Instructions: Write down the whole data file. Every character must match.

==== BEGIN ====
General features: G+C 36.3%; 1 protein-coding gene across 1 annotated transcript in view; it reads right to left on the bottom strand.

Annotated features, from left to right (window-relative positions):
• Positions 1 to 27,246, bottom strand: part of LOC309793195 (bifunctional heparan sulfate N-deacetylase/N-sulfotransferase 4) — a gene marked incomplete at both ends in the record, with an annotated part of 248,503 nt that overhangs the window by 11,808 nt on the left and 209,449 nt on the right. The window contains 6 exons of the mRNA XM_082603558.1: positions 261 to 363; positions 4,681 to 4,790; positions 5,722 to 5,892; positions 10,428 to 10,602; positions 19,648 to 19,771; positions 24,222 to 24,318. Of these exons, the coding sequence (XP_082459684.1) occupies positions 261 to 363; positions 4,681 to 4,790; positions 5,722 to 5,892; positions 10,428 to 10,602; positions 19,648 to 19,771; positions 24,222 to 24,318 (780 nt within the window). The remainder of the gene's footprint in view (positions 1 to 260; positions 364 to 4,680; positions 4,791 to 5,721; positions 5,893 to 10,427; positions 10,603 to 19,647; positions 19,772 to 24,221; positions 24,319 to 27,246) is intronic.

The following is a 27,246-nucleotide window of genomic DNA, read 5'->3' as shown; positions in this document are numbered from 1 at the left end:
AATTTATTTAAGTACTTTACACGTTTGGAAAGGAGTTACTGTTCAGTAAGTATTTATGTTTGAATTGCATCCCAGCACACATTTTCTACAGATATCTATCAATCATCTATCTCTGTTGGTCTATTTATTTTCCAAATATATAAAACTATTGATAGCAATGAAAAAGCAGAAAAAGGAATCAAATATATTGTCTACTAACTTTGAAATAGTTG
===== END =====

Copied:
General features: G+C 36.3%; 1 protein-coding gene across 1 annotated transcript in view; it reads right to left on the bottom strand.

Annotated features, from left to right (window-relative positions):
• Positions 1 to 27,246, bottom strand: part of LOC309793195 (bifunctional heparan sulfate N-deacetylase/N-sulfotransferase 4) — a gene marked incomplete at both ends in the record, with an annotated part of 248,503 nt that overhangs the window by 11,808 nt on the left and 209,449 nt on the right. The window contains 6 exons of the mRNA XM_082603558.1: positions 261 to 363; positions 4,681 to 4,790; positions 5,722 to 5,892; positions 10,428 to 10,602; positions 19,648 to 19,771; positions 24,222 to 24,318. Of these exons, the coding sequence (XP_082459684.1) occupies positions 261 to 363; positions 4,681 to 4,790; positions 5,722 to 5,892; positions 10,428 to 10,602; positions 19,648 to 19,771; positions 24,222 to 24,318 (780 nt within the window). The remainder of the gene's footprint in view (positions 1 to 260; positions 364 to 4,680; positions 4,791 to 5,721; positions 5,893 to 10,427; positions 10,603 to 19,647; positions 19,772 to 24,221; positions 24,319 to 27,246) is intronic.

The following is a 27,246-nucleotide window of genomic DNA, read 5'->3' as shown; positions in this document are numbered from 1 at the left end:
AATTTATTTAAGTACTTTACACGTTTGGAAAGGAGTTACTGTTCAGTAAGTATTTATGTTTGAATTGCATCCCAGCACACATTTTCTACAGATATCTATCAATCATCTATCTCTGTTGGTCTATTTATTTTCCAAATATATAAAACTATTGATAGCAATGAAAAAGCAGAAAAAGGAATCAAATATATTGTCTACTAACTTTGAAATAGTTG